Personal Sustainability: How-To Recipes

Marmalade Season

Old-Family-Marmalade-Jar

It’s getting to be the end of citrus season, so I made a point of fitting a marmalade canning session into my February vacation schedule.  My dad’s family has been making marmalade since the 50s, as proven by the old jar and handmade label that sits on one of our kitchen shelves.  It is nice to have a canning project so far removed from the crazy late summer food preservation season.  Here’s how we make a yummy fruity not-too-sweet marmalade:

Ingredients: 14 organic oranges, 2 organic lemons, 1 cup orange juice concentrate, 5 cups water, 3.5 cups fair trade organic sugar, 2 tablespoons Pomona’s Low Sugar Pectin and 8 tablespoons calcium solution (comes with the Pectin).  Yield, approximately 22 pints.

Orange-Preparation1) Slice, chop, and slice. This is the labor intensive part… it’s vastly improved by dividing between multiple people and having good music on in the background!  Wash oranges and lemons thoroughly (you’re eating the rind, after all).  Slice into wedges.  Cut peel off fruit (try to leave very little white pith on the fruit).  Slice the remaining pith off of the rind (for the compost heap).  Julienne the rind into thin matchstick pieces.

Cook-Peels-in-Juice2) Cook Rinds. Simmer rinds in orange juice concentrate and water, along with 1/2 teaspoon baking soda, for 20 minutes.  We sometimes substitute fruit purées, such as peach, apricot, or mango, for some of the orange juice concentrate.

3) Sterilize Jars. We rinse our jars and microwave them for 5 or 6 minutes.  We simmer the canning lids in water.  You can do this prep now so that you’re all ready to can when your marmalade is ready.

4) Add in the Oranges.  Bring your mixture back up to a boil.

5) Add Pectin and Sugar.  Mix these two dry ingredients first in a bowl to avoid clumps of jelly-y pectin in your final product.  Then add the powdery mixture to your pot and stir quickly.  Simmer for 10 minutes.

6) Add Calcium Solution.  This comes in the Pomona’s Pectin box and is part of the process of jelling your liquid.  This is a good time to taste your marmalade and add more sugar if needed.

7) Pack and Lid.  Using a funnel and ladle, fill each canning jar up to the little ridge (about 1/2 inch down from top).  Screw on lids.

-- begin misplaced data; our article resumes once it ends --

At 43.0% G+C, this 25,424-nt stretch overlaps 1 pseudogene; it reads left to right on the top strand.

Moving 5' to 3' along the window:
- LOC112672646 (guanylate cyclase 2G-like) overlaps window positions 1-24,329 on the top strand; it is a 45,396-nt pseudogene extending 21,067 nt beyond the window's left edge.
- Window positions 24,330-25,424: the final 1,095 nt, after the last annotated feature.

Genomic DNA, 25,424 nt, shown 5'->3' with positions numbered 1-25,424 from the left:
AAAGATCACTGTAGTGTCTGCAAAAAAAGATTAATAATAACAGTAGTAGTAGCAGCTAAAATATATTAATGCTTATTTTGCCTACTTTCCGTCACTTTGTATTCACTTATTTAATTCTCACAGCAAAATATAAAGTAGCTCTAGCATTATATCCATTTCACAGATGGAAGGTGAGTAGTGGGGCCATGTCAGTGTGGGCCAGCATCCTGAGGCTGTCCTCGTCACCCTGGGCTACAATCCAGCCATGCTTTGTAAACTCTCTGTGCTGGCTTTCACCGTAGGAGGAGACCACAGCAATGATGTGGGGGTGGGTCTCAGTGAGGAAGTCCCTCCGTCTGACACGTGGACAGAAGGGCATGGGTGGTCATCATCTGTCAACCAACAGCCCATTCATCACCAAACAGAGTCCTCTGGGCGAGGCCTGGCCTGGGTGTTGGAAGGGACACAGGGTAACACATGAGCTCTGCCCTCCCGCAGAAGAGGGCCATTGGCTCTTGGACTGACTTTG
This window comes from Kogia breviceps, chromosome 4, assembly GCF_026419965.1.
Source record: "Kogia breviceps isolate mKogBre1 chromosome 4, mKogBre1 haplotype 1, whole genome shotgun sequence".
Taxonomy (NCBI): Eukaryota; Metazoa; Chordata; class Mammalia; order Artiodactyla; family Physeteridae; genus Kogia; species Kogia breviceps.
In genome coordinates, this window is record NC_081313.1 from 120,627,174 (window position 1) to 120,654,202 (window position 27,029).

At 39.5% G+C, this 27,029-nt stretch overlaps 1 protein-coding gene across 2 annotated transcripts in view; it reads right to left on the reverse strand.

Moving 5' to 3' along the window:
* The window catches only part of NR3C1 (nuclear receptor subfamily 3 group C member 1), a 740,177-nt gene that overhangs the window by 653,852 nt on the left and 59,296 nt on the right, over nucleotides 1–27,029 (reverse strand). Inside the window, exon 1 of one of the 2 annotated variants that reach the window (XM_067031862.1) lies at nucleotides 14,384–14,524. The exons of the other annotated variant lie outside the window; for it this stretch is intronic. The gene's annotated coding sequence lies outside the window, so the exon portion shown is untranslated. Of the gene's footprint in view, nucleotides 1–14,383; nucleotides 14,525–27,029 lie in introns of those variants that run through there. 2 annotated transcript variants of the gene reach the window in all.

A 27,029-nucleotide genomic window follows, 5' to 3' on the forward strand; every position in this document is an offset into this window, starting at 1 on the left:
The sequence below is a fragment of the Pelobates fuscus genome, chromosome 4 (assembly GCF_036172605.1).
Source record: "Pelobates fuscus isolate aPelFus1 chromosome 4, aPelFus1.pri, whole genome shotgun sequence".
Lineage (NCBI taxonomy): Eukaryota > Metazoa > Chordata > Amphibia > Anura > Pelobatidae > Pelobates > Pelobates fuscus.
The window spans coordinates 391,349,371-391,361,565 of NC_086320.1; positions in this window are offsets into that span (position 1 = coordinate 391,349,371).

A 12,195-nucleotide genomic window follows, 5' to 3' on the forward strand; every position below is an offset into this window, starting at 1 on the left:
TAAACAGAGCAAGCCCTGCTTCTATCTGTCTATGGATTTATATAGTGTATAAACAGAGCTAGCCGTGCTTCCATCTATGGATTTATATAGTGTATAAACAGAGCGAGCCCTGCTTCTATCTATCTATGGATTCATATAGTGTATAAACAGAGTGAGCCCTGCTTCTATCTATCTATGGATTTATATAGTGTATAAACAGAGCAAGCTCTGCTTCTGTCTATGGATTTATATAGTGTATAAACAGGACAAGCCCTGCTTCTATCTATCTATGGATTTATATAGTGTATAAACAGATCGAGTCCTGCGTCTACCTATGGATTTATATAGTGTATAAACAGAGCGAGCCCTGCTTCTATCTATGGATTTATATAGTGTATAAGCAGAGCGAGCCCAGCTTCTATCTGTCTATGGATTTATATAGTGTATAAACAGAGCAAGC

8) Can.  Use a canner to submerge your jars in a hot water bath for 20 minutes.  This increases the shelf life of your product and is not as necessary if you sterilized materials well and are planning to eat the marmalade right away.

9) Enjoy!  We love this fruity marmalade on toast, mixed into plain yogurt, on top of ice cream, and sometimes by the spoonful.

Marmalade-Jars

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Personal Sustainability: How-To Recipes

DIY Gifts for Food Lovers

Want to give gifts that are useful?  Do you want them to have a personal touch?  Would you rather not spend very much money?  Here’s some of my favorite food related DIY gifts:

IMG_9216Vanilla Extract:  Vanilla extract is easy to make – for step by step instructions, check out this blog post.  For great gifts, buy a nice quality rum or vodka in nip bottles.  Following the recipe on a smaller scale, putting one halved or quartered vanilla bean into each little container.  These will need to sit for a month or two before the extract is fully flavored.

Dried-HerbsHome Grown Tea or Herbs:  Drying herbs and flowers from your garden is a great way to enjoy these home-grown flavors all year round.  Read this blog post to learn how.  Herb or tea mixes are beautiful and useful, and friends will love to know that you grew and dried them yourself!

lentil-soup-mixSoup Mix: Soup mixes are perfect winter gifts.  Make some nice soup flavor combinations using a mix of dried ingredients.  Thes best place to find a good selection is in the bulk section of your local co-op.  Click here for a great lentil soup recipe, made all of dry bulk ingredients.  You can mix everything together in a bag or layer ingredients in a ball jar for a beautiful and long-lasting edible gift.

rainbow-fermenting-veggiesPickles:  You may only want to give fermented foods to select friends and family.  For those who enjoy saurkraut and would have fun trying new fermented veggies, however, this can be a very special gift.  Try layering slices of different colored veggies and adding flavors like garlic, onion, or ginger.  For easy step-by-step instructions on fermenting an assortment of veggies, check out this post.

JarsHome-Canned Food: What did you preserve this year?   Jams, jellies, pickles, salsa, hot sauce, apple sauce – these all make great gifts.  Don’t have a garden?  Consider making a batch of cranberry sauce or orange marmalade – both use ingredients that are abundant in stores at this time of year and make beautiful delicious products to distribute to all your friends and family.